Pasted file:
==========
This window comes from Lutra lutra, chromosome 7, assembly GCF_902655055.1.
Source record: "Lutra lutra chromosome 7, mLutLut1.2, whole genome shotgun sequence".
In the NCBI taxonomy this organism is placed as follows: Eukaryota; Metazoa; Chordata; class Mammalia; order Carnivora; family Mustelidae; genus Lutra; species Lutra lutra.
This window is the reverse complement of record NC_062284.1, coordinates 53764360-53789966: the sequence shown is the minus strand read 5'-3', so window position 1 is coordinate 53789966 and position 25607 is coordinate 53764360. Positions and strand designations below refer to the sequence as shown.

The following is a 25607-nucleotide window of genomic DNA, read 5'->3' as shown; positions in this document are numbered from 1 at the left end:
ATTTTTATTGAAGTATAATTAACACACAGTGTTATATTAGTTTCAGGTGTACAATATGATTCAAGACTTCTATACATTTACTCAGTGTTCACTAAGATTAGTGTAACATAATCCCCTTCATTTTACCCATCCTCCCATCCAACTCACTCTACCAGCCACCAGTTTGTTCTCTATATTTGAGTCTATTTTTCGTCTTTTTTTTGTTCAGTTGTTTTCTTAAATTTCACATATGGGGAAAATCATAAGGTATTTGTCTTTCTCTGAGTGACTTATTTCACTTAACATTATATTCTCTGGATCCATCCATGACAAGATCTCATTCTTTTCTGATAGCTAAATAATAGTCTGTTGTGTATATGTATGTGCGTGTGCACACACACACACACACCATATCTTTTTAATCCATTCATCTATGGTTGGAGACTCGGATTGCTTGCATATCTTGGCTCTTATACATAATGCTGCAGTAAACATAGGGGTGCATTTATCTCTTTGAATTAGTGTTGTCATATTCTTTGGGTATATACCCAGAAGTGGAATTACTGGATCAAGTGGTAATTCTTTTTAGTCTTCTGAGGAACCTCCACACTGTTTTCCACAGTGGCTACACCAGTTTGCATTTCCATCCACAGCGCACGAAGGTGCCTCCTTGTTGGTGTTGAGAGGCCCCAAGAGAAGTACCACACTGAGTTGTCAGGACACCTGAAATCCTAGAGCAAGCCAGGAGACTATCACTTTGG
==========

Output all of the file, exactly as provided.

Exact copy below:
This window comes from Lutra lutra, chromosome 7, assembly GCF_902655055.1.
Source record: "Lutra lutra chromosome 7, mLutLut1.2, whole genome shotgun sequence".
In the NCBI taxonomy this organism is placed as follows: Eukaryota; Metazoa; Chordata; class Mammalia; order Carnivora; family Mustelidae; genus Lutra; species Lutra lutra.
This window is the reverse complement of record NC_062284.1, coordinates 53764360-53789966: the sequence shown is the minus strand read 5'-3', so window position 1 is coordinate 53789966 and position 25607 is coordinate 53764360. Positions and strand designations below refer to the sequence as shown.

The following is a 25607-nucleotide window of genomic DNA, read 5'->3' as shown; positions in this document are numbered from 1 at the left end:
ATTTTTATTGAAGTATAATTAACACACAGTGTTATATTAGTTTCAGGTGTACAATATGATTCAAGACTTCTATACATTTACTCAGTGTTCACTAAGATTAGTGTAACATAATCCCCTTCATTTTACCCATCCTCCCATCCAACTCACTCTACCAGCCACCAGTTTGTTCTCTATATTTGAGTCTATTTTTCGTCTTTTTTTTGTTCAGTTGTTTTCTTAAATTTCACATATGGGGAAAATCATAAGGTATTTGTCTTTCTCTGAGTGACTTATTTCACTTAACATTATATTCTCTGGATCCATCCATGACAAGATCTCATTCTTTTCTGATAGCTAAATAATAGTCTGTTGTGTATATGTATGTGCGTGTGCACACACACACACACACCATATCTTTTTAATCCATTCATCTATGGTTGGAGACTCGGATTGCTTGCATATCTTGGCTCTTATACATAATGCTGCAGTAAACATAGGGGTGCATTTATCTCTTTGAATTAGTGTTGTCATATTCTTTGGGTATATACCCAGAAGTGGAATTACTGGATCAAGTGGTAATTCTTTTTAGTCTTCTGAGGAACCTCCACACTGTTTTCCACAGTGGCTACACCAGTTTGCATTTCCATCCACAGCGCACGAAGGTGCCTCCTTGTTGGTGTTGAGAGGCCCCAAGAGAAGTACCACACTGAGTTGTCAGGACACCTGAAATCCTAGAGCAAGCCAGGAGACTATCACTTTGG